Lessons learned in Turkmenistan, Uzbekistan and Kyrgyzstan

Kepala Batas, Malaysia, September 2013

As part of our two year celebration we would like to introduce you to some of the people that have made our bike travel a constant life lesson. These people have opened their hearts to us in ways we cannot even begin to describe. Their contribution to our project is of much value to us so we decided to take this opportunity to make a small homage to them.

We now move on to : Turkmenistan, Uzbekistan and Kyrgyzstan

Thanks a lot amigos! Because thanks to you we have strengthened our ties to your beautiful countries and their cultures. Hopefully we will get to see you again!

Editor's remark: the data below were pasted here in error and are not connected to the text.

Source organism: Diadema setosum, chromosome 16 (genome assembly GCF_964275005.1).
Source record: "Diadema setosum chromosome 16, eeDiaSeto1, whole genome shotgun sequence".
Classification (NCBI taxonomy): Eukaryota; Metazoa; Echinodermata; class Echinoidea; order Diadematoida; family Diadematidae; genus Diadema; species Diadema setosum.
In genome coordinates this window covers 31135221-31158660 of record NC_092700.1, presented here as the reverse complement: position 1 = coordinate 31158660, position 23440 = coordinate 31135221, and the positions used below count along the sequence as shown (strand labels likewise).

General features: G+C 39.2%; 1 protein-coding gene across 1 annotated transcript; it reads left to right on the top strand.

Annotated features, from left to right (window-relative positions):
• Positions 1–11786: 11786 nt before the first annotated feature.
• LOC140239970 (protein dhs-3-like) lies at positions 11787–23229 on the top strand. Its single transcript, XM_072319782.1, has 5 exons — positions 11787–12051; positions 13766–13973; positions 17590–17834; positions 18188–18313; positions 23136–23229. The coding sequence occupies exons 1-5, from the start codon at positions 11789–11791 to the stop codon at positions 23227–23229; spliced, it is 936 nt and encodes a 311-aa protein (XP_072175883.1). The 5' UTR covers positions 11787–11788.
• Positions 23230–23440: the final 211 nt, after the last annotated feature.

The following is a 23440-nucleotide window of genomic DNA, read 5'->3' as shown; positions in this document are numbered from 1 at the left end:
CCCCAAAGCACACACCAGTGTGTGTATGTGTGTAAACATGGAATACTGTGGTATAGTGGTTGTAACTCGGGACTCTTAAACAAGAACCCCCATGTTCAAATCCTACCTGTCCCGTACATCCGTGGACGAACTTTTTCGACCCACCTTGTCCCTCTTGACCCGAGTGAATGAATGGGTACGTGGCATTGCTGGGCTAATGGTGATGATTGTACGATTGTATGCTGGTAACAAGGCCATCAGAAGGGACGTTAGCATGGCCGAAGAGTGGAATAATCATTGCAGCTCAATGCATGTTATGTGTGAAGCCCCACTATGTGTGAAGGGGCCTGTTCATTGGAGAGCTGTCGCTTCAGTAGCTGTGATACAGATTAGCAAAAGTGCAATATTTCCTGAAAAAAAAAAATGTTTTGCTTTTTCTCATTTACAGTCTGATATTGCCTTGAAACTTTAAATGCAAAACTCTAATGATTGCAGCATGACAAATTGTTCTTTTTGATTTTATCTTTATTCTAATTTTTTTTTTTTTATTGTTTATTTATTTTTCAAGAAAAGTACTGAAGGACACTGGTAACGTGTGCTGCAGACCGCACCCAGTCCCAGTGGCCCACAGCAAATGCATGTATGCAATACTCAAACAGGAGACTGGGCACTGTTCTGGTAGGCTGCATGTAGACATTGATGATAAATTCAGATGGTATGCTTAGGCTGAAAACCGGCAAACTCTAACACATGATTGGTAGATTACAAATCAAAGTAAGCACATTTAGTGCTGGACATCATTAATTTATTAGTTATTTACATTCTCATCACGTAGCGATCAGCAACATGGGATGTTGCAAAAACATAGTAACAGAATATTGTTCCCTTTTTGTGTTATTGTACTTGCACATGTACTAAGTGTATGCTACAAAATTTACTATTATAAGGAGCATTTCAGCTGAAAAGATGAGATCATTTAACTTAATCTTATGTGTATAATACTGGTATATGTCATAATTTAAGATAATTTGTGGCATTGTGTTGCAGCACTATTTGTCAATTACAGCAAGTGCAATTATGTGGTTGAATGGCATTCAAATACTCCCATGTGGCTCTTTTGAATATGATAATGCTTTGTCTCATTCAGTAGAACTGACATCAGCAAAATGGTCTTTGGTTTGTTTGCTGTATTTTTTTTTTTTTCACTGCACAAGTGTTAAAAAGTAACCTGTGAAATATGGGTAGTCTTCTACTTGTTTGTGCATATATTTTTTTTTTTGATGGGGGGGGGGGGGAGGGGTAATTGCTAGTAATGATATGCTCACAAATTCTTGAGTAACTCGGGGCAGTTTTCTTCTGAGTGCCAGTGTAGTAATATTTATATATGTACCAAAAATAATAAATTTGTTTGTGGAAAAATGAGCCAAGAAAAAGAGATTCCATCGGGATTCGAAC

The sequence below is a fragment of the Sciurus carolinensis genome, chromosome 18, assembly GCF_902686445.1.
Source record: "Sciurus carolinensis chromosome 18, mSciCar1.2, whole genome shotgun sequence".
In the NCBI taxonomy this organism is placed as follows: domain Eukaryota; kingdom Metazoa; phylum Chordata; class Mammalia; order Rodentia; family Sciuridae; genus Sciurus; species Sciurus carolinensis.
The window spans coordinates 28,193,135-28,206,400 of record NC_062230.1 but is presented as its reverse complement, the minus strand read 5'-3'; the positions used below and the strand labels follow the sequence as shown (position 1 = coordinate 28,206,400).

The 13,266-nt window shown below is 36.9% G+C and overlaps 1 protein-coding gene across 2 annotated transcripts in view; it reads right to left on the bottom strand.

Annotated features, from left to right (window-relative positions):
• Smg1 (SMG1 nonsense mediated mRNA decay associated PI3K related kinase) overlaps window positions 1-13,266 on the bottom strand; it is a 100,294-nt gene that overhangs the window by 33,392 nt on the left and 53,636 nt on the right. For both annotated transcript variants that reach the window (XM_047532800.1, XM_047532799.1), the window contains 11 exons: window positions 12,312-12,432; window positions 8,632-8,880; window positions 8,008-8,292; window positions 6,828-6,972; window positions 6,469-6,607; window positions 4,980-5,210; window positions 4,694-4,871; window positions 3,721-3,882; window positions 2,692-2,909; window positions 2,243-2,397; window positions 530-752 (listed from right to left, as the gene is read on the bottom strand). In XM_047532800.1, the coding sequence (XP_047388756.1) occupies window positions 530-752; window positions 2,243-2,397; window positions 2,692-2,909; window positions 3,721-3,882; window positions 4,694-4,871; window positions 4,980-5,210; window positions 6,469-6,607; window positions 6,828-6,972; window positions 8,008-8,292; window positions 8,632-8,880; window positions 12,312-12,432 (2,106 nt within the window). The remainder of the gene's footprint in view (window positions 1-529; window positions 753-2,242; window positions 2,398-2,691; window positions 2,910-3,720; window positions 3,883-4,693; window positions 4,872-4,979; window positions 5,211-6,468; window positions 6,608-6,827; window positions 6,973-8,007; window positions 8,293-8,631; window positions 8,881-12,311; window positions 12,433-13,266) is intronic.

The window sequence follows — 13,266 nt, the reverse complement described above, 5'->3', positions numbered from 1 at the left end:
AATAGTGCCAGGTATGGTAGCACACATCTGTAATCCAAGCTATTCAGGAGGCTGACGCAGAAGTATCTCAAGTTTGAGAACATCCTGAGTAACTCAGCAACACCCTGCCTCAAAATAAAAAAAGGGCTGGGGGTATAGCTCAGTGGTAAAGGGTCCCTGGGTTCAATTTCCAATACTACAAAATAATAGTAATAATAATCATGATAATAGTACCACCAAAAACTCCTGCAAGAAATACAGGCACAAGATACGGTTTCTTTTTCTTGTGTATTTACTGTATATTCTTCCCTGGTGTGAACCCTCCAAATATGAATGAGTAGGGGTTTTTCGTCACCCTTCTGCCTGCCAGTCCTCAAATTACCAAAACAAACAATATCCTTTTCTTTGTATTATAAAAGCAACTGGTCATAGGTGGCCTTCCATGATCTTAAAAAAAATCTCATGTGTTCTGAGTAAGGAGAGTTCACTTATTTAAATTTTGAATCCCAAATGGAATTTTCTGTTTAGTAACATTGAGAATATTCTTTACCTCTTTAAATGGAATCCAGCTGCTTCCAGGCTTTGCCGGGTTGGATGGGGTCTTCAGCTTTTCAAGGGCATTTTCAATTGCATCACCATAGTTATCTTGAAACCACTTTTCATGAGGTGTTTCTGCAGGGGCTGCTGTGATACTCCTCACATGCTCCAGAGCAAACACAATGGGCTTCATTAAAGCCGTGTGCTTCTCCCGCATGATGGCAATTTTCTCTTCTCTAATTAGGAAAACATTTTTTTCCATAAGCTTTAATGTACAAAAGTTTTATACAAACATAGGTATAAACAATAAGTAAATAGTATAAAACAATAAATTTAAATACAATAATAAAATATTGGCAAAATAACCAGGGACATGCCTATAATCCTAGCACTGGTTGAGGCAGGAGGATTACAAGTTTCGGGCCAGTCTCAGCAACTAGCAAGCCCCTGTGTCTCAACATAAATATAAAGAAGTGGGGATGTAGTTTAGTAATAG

Zarina, Gülruh, little Ozodbek and Elmira from Olot, Uzbekistan, taught us our first words in Uzbek. We met Anne from France, Bernardo from Austria and this nice lady from Japan in Bukhara, Uzbekistan. Anne taught us that you always meet twice in life (or even more often), Bernardo taught us how tasty vegan food can be and the nice lady showed us that it is possible to travel even though you do not speak any word in any other language. We met Marco from Italy in Bukhara, Uzbekistan. He taught us that you can safe a lot of money being local or staying somewhere long enough to feel like a local. We stayed with this nice family in Vobkent, Uzbekistan. Their house is simple but surrounded by the smell of flowers, trees and animals. We hope to be able to live in such a cozy place one day as well. We met Christiane from Germany (second from the right), Jonny from Germany (third from the right) and Richard from Australia and India (fourth from the right) in Samarkand, Uzbekistan. Christiane taught us to confide in people you do not know for too long, Jonny taught us that coincidences do exist and Richard taught us that there are always more than one or two perspectives on things. Gulchenza (the little one in the middle) and her family from Kattaqo'rg'on, Uzbekistan, taught us how important it is to laugh together and look forward, no matter what. Gulchenza also taught us how to bring the calves back home from the field. Tatyana and Alfiya from Tashkent, Uzbekistan were the only active couchsurfers in Uzbekistan that we have met. They taught us that there is always a reason for something and that family is the greatest good in life. We met Eric and Antionette from France in Tashkent, Uzbekistan. They taught us that in order to have a picture with ,everyone' somebody must take the picture and be behind the camera. We met Matluba near Namangan, Uzbekistan. She taught us that working on a field can also have its advantages - there are no people to judge who you chat with while you work. We met Mira in her home town Torkent in Kyrgyzstan, but could not safe any of the pictures we took from her, except for this one of her son and her grandson. Mira taught us to alwas leave some space in the stomach while in a very hospitable country like Kyrgyzstan and how to bake delicious fresh bread. We met this group of French cyclists in Bishkek, Kyrgyzstan. They taught us always to be open and inviting, how to make money on the road with acrobatics and music and that a smile provides you with a lot of new friends. Nurkyz from Kyrgyzstan taught us how to pronounce her name (nure-kass) and how much fun it can be to try something new for the first time. Dan from England taught us several lessons. Not to freak out when lost in the snow, how to sleep cozily on a parking lot, how to apologize for apologizing, how to prepare English tea and how to care for your friends. We met Armando from Mexico in Bishkek, Kyrgyzstan. He showed us that Mexican travellers shall always bring plenty of their favorite sauces from home and that downhill cycling is something we shall definitely try one day. Astrid and Gerd from Austria and Germany were cycling somewhere nearby for months before we finally met for the first time. They taught us that there are no transit countries and that a team alsways stays together in good times and in bad times. We met Chrissie and Mark from Australia in Osh, Kyrgyzstan. They taught us to take things as they come and make the best out of it instead of complaining.
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